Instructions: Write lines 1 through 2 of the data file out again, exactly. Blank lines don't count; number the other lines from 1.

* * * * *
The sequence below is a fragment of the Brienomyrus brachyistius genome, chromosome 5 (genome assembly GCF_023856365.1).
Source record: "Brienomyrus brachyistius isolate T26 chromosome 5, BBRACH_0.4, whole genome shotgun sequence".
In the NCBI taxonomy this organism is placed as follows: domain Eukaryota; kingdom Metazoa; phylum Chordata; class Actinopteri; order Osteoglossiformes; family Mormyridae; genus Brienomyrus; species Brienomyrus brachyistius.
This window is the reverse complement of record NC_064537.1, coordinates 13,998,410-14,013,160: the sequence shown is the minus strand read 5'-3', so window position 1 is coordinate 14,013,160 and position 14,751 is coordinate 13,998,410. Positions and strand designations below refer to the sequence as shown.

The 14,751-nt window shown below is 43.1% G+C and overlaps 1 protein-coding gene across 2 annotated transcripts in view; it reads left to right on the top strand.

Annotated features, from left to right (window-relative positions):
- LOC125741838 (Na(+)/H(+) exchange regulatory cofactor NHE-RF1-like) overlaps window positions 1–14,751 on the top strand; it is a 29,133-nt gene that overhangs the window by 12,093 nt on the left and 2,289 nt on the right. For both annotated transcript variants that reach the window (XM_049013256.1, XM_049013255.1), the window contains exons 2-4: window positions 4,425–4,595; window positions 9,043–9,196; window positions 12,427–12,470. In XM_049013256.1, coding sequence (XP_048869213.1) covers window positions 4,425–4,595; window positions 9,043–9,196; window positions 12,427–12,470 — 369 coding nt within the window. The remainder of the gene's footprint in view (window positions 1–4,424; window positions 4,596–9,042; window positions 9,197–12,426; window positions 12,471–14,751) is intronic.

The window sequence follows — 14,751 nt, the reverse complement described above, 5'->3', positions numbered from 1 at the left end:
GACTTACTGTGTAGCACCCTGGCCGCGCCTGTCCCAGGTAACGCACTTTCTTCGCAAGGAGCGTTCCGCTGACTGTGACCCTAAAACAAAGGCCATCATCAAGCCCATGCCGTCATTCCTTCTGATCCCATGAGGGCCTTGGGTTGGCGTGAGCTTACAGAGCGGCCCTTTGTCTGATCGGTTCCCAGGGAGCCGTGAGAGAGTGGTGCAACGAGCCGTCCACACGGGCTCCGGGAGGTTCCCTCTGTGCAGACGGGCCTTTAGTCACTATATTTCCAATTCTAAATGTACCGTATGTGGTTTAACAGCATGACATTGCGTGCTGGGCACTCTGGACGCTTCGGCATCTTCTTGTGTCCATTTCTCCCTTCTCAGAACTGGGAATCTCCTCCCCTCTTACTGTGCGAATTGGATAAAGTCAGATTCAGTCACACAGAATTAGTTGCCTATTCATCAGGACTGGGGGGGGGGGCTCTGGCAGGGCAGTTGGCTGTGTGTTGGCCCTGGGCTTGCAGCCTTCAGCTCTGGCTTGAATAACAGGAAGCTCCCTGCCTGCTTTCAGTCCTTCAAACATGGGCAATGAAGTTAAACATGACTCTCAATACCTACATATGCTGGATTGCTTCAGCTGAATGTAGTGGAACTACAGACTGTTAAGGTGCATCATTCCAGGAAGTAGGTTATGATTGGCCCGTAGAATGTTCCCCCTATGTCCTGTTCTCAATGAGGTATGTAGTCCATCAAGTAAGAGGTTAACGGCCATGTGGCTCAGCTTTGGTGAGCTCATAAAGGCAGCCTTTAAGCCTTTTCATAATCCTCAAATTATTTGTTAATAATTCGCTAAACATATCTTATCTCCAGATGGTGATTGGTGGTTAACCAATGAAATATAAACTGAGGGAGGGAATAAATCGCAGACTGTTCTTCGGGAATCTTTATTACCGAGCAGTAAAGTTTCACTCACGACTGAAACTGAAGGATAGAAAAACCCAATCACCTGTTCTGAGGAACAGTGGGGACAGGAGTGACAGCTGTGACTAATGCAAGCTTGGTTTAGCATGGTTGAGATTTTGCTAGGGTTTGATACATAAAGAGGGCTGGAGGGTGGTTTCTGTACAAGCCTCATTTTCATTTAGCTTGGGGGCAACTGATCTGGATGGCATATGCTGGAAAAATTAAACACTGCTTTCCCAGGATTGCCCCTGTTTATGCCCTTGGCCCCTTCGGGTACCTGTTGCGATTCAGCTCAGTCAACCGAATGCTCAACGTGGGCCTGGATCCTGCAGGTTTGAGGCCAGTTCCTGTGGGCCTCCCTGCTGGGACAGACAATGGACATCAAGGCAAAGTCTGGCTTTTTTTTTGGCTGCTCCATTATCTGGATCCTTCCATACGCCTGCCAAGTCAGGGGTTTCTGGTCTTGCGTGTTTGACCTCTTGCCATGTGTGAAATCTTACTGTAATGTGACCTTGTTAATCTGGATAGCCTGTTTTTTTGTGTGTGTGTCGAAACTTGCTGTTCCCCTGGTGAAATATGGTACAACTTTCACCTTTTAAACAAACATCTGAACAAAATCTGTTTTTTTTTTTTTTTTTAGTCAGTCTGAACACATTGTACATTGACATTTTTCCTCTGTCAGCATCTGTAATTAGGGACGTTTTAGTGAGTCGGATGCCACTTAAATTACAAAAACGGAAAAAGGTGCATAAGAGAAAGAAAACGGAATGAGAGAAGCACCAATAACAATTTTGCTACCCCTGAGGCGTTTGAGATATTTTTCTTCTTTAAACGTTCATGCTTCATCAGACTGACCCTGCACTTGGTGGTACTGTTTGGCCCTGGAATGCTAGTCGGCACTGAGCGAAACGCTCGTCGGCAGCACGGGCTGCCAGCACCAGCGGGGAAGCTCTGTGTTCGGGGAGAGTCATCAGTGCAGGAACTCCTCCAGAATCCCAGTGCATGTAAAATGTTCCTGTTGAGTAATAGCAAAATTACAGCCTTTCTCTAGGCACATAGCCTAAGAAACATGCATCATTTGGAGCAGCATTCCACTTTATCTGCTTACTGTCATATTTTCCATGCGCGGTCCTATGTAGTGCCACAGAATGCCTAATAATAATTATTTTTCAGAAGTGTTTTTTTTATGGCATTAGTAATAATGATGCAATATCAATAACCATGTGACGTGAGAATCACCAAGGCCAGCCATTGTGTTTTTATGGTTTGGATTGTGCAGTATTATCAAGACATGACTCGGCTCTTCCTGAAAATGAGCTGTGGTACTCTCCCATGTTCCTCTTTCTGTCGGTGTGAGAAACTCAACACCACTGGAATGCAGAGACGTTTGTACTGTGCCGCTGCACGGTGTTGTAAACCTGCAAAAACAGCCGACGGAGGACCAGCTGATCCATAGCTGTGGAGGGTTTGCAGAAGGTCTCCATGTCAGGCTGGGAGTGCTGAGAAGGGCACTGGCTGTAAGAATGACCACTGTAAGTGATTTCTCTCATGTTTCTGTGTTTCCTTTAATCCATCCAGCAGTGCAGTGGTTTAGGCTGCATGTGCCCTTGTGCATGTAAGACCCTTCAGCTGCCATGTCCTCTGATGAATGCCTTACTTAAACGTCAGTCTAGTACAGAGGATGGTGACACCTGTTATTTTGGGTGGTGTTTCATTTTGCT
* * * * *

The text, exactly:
The sequence below is a fragment of the Brienomyrus brachyistius genome, chromosome 5 (genome assembly GCF_023856365.1).
Source record: "Brienomyrus brachyistius isolate T26 chromosome 5, BBRACH_0.4, whole genome shotgun sequence".